While this confluence of developments has hastened the transition across the E10 ethanol blend threshold, the eventual transition was clearly anticipated in the law, and should have factored into fuel distribution plans of any obligated party intending to comply with the law. Indeed, some obligated parties have adequately anticipated the blend wall by incorporating greater distribution of E85 into their business models, or by investing in development of advanced drop-in biofuels. Unfortunately, some obligated parties have elected to resist incorporation of biofuels and instead challenge the law itself, including through the current waiver petitions.
Suite of RFS Compliance Options Exist
Despite certain specious arguments raised in the joint petition, there are a number of compliance options for 2014 and solutions to the blend wall, including the use of higher blends of biofuels, greater distribution of biofuels, increased production of flex fuel vehicles, and greater use of drop-in fuels. As discussed in more detail below, market economics of RINs under the RFS program are already driving investment in each of these options. Because of these factors, we can anticipate a rapid increase in availability of both higher ethanol blends and drop-in alternatives – but only to the extent obligated parties allow market access to these fuels.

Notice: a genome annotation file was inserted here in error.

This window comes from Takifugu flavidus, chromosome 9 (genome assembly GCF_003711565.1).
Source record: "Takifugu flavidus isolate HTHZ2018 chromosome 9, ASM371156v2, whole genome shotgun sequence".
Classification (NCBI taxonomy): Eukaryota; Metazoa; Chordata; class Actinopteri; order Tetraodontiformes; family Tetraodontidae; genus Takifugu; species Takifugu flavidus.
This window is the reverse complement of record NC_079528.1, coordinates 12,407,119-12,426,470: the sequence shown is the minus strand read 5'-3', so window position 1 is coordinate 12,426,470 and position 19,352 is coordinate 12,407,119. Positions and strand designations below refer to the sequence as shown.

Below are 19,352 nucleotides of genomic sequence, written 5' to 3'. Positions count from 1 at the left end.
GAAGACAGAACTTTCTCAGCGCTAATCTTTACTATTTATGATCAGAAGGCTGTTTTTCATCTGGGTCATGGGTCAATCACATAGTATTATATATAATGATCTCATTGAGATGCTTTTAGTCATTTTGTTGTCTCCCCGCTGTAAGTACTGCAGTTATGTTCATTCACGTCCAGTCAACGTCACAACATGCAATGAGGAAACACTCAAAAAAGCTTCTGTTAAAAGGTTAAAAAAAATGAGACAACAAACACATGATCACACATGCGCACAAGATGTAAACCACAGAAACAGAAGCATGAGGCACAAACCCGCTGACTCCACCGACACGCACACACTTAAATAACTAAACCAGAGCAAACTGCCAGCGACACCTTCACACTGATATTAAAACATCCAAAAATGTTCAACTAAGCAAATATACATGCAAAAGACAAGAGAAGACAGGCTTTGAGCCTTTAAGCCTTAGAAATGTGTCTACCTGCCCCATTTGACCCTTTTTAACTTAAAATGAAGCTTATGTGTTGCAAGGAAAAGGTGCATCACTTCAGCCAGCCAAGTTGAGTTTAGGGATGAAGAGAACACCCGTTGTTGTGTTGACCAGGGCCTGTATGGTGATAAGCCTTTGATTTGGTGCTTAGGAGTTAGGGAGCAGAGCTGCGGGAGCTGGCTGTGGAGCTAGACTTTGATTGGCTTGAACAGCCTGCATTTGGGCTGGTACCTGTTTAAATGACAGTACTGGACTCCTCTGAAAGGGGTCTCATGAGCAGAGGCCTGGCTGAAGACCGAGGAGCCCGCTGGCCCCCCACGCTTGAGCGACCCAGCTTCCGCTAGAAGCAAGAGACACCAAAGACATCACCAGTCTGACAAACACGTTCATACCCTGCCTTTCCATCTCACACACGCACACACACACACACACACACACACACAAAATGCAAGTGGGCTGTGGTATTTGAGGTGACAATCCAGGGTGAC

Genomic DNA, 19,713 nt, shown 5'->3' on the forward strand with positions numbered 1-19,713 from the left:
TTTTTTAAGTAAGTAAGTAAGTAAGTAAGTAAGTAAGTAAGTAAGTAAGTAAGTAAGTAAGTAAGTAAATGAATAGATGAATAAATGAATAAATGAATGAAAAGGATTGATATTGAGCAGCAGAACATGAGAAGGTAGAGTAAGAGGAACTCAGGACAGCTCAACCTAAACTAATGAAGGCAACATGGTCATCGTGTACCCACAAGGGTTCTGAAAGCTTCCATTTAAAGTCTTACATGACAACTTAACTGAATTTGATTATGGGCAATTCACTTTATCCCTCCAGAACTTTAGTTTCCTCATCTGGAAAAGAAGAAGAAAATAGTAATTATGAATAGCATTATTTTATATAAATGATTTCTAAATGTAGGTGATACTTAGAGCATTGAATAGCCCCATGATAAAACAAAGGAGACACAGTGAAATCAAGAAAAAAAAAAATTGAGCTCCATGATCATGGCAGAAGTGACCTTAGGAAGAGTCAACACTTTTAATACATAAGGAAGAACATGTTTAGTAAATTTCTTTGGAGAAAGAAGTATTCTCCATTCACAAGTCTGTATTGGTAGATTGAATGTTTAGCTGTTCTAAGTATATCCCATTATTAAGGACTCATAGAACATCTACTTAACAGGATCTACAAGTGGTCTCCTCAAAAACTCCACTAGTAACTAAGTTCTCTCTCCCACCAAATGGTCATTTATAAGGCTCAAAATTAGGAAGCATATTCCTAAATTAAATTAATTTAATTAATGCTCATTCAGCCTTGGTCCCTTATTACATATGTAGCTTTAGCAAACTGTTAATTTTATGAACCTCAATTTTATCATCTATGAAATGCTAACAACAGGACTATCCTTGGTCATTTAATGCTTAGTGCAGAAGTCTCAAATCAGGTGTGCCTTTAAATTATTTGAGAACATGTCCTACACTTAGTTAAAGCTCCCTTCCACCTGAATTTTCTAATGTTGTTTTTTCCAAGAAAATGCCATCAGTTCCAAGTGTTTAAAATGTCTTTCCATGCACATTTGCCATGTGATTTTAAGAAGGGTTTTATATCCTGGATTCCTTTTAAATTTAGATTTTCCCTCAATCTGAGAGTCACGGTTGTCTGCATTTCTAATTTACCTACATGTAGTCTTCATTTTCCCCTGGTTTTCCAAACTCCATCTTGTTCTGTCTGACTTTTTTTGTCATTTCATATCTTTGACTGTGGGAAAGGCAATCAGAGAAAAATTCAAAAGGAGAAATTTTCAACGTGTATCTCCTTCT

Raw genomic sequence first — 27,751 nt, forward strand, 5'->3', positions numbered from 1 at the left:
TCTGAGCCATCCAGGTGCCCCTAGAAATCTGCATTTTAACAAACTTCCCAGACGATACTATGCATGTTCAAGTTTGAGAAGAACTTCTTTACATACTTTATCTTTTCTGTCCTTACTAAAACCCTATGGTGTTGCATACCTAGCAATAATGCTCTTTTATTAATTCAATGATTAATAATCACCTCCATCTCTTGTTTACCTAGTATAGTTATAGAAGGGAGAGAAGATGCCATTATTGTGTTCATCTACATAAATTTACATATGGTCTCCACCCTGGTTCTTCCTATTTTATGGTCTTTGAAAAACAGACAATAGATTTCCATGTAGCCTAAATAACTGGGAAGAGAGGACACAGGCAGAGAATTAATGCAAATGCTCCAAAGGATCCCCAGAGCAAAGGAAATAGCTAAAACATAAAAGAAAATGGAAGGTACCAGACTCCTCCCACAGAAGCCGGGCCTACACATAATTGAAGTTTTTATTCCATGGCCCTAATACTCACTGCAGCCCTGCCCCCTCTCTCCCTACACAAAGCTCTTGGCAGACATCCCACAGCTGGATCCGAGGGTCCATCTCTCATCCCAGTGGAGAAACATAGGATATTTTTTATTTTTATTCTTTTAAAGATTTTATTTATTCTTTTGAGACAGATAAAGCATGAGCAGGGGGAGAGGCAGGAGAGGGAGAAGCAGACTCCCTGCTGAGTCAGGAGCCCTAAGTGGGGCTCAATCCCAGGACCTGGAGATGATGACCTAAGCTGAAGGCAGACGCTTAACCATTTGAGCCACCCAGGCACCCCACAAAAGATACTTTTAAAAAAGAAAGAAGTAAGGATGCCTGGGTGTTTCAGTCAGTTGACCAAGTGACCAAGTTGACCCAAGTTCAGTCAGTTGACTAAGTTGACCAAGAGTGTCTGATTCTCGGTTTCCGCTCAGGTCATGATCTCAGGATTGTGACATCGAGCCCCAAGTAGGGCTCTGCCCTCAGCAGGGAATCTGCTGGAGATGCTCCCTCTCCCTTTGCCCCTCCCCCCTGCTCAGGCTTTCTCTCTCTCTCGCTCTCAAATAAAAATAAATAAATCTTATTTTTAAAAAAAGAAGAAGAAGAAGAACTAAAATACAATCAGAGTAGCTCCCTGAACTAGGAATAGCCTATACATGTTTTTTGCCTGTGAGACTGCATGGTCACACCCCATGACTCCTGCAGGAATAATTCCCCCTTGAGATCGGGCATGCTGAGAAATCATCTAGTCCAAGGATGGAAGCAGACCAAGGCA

Due to flexibility already provided by the RFS, any challenges encountered under the blend wall transition can be mitigated through the compliance mechanisms established in the law. Further, the RFS does not specifically require use of ethanol. Thus, if challenges do arise under the blend wall transition, other biofuels not subject to the ethanol blend wall, such as biobutanol, biodiesel, or renewable hydrocarbons, will rapidly increase in market value. These market forces should hasten the commercial deployment of these alternatives, significantly mitigating blend wall pressure.
i. The Inherent Flexibility of the RFS Ensures Sufficient RFS Compliance Options
The RFS itself contributes to a solution to the blend wall for RFS compliance purposes. Under the law, EPA is directed to adjust and set the following year’s RVOs by November 30th based on realistic market predictions of production and available supply. To date, EPA has significantly reduced the cellulosic RVOs each year to comport with that market information. It has chosen to maintain the overall RVOs and undifferentiated advanced RVOs. Though, the Agency does have the discretion under the law to adjust any or all of the volume categories downward based on market supply information and expectations.